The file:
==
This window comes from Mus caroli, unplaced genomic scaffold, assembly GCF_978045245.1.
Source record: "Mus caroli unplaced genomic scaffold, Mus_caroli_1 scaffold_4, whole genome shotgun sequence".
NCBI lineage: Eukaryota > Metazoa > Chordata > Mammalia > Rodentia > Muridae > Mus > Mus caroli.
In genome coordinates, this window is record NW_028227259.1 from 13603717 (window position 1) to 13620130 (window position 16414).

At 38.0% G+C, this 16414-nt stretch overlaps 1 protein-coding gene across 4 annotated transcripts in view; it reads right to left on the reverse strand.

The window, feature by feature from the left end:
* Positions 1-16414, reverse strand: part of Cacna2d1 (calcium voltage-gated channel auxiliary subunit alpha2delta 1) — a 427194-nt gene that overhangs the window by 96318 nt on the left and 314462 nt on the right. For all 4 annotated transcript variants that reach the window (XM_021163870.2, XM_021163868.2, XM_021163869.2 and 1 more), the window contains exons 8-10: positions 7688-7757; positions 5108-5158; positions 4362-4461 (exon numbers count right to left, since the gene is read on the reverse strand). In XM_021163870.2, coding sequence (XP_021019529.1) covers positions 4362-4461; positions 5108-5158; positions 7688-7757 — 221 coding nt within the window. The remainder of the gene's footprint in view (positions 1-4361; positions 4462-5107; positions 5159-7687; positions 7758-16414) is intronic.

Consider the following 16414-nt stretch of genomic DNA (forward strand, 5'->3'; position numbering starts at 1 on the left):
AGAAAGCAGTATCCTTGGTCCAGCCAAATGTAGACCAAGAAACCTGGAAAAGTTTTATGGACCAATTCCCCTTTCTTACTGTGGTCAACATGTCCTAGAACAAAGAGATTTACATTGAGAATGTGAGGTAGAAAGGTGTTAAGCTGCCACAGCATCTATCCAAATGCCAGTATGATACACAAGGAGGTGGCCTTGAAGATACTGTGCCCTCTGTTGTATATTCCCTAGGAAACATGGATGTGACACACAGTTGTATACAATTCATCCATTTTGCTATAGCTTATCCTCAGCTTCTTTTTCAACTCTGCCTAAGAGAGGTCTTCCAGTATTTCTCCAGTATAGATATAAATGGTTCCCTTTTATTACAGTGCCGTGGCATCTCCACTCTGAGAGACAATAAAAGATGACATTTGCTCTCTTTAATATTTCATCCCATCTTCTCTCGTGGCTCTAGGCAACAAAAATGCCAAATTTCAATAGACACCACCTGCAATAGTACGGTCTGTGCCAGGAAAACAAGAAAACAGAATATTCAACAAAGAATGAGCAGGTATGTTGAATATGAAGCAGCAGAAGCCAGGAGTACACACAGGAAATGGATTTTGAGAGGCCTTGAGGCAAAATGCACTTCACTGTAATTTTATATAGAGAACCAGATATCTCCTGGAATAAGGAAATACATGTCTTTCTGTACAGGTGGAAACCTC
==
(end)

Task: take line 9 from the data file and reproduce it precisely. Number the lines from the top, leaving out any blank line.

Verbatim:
AGAAAGCAGTATCCTTGGTCCAGCCAAATGTAGACCAAGAAACCTGGAAAAGTTTTATGGACCAATTCCCCTTTCTTACTGTGGTCAACATGTCCTAGAACAAAGAGATTTACATTGAGAATGTGAGGTAGAAAGGTGTTAAGCTGCCACAGCATCTATCCAAATGCCAGTATGATACACAAGGAGGTGGCCTTGAAGATACTGTGCCCTCTGTTGTATATTCCCTAGGAAACATGGATGTGACACACAGTTGTATACAATTCATCCATTTTGCTATAGCTTATCCTCAGCTTCTTTTTCAACTCTGCCTAAGAGAGGTCTTCCAGTATTTCTCCAGTATAGATATAAATGGTTCCCTTTTATTACAGTGCCGTGGCATCTCCACTCTGAGAGACAATAAAAGATGACATTTGCTCTCTTTAATATTTCATCCCATCTTCTCTCGTGGCTCTAGGCAACAAAAATGCCAAATTTCAATAGACACCACCTGCAATAGTACGGTCTGTGCCAGGAAAACAAGAAAACAGAATATTCAACAAAGAATGAGCAGGTATGTTGAATATGAAGCAGCAGAAGCCAGGAGTACACACAGGAAATGGATTTTGAGAGGCCTTGAGGCAAAATGCACTTCACTGTAATTTTATATAGAGAACCAGATATCTCCTGGAATAAGGAAATACATGTCTTTCTGTACAGGTGGAAACCTC